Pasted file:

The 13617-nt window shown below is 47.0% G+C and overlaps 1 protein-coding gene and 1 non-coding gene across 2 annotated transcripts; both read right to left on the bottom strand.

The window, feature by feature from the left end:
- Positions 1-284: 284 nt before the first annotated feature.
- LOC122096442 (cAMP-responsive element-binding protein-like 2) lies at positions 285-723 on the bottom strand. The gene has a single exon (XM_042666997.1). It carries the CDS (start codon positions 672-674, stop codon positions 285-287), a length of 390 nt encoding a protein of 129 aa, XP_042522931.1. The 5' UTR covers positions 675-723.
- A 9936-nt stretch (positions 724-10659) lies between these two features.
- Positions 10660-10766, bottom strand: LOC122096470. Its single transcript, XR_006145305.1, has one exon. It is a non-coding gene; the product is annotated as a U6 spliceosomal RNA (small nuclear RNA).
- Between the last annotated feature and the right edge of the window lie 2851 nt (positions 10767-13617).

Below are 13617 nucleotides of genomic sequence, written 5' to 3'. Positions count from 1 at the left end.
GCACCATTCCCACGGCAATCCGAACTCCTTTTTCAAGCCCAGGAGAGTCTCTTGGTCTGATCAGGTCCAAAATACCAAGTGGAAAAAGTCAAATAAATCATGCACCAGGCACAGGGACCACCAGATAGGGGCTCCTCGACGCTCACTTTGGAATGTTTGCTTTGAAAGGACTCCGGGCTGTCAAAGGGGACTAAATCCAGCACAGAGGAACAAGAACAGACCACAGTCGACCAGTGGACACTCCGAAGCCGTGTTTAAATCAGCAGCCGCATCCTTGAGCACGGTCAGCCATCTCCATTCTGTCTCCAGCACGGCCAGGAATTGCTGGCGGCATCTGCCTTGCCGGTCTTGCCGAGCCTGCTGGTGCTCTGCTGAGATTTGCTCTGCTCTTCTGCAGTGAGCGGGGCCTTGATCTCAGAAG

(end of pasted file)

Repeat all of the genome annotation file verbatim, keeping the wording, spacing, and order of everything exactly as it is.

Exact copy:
The 13617-nt window shown below is 47.0% G+C and overlaps 1 protein-coding gene and 1 non-coding gene across 2 annotated transcripts; both read right to left on the bottom strand.

The window, feature by feature from the left end:
- Positions 1-284: 284 nt before the first annotated feature.
- LOC122096442 (cAMP-responsive element-binding protein-like 2) lies at positions 285-723 on the bottom strand. The gene has a single exon (XM_042666997.1). It carries the CDS (start codon positions 672-674, stop codon positions 285-287), a length of 390 nt encoding a protein of 129 aa, XP_042522931.1. The 5' UTR covers positions 675-723.
- A 9936-nt stretch (positions 724-10659) lies between these two features.
- Positions 10660-10766, bottom strand: LOC122096470. Its single transcript, XR_006145305.1, has one exon. It is a non-coding gene; the product is annotated as a U6 spliceosomal RNA (small nuclear RNA).
- Between the last annotated feature and the right edge of the window lie 2851 nt (positions 10767-13617).

Below are 13617 nucleotides of genomic sequence, written 5' to 3'. Positions count from 1 at the left end.
GCACCATTCCCACGGCAATCCGAACTCCTTTTTCAAGCCCAGGAGAGTCTCTTGGTCTGATCAGGTCCAAAATACCAAGTGGAAAAAGTCAAATAAATCATGCACCAGGCACAGGGACCACCAGATAGGGGCTCCTCGACGCTCACTTTGGAATGTTTGCTTTGAAAGGACTCCGGGCTGTCAAAGGGGACTAAATCCAGCACAGAGGAACAAGAACAGACCACAGTCGACCAGTGGACACTCCGAAGCCGTGTTTAAATCAGCAGCCGCATCCTTGAGCACGGTCAGCCATCTCCATTCTGTCTCCAGCACGGCCAGGAATTGCTGGCGGCATCTGCCTTGCCGGTCTTGCCGAGCCTGCTGGTGCTCTGCTGAGATTTGCTCTGCTCTTCTGCAGTGAGCGGGGCCTTGATCTCAGAAG